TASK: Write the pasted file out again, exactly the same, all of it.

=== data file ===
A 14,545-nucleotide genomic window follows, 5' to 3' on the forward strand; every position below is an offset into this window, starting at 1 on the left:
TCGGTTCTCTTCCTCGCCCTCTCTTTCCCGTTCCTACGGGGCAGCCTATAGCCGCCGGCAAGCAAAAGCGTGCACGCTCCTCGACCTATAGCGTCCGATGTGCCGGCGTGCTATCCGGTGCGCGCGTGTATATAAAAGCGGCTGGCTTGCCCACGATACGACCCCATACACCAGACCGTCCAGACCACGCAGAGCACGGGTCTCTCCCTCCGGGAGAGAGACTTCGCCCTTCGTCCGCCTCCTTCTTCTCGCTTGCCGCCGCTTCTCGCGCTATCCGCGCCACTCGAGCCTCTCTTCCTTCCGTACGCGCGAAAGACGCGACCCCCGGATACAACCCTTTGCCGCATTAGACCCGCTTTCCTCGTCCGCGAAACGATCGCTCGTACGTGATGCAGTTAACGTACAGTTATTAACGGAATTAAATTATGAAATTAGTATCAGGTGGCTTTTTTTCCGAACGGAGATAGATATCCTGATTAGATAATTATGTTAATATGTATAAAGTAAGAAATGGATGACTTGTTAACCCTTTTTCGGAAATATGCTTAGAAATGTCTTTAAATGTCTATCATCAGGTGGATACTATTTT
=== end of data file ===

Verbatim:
A 14,545-nucleotide genomic window follows, 5' to 3' on the forward strand; every position below is an offset into this window, starting at 1 on the left:
TCGGTTCTCTTCCTCGCCCTCTCTTTCCCGTTCCTACGGGGCAGCCTATAGCCGCCGGCAAGCAAAAGCGTGCACGCTCCTCGACCTATAGCGTCCGATGTGCCGGCGTGCTATCCGGTGCGCGCGTGTATATAAAAGCGGCTGGCTTGCCCACGATACGACCCCATACACCAGACCGTCCAGACCACGCAGAGCACGGGTCTCTCCCTCCGGGAGAGAGACTTCGCCCTTCGTCCGCCTCCTTCTTCTCGCTTGCCGCCGCTTCTCGCGCTATCCGCGCCACTCGAGCCTCTCTTCCTTCCGTACGCGCGAAAGACGCGACCCCCGGATACAACCCTTTGCCGCATTAGACCCGCTTTCCTCGTCCGCGAAACGATCGCTCGTACGTGATGCAGTTAACGTACAGTTATTAACGGAATTAAATTATGAAATTAGTATCAGGTGGCTTTTTTTCCGAACGGAGATAGATATCCTGATTAGATAATTATGTTAATATGTATAAAGTAAGAAATGGATGACTTGTTAACCCTTTTTCGGAAATATGCTTAGAAATGTCTTTAAATGTCTATCATCAGGTGGATACTATTTT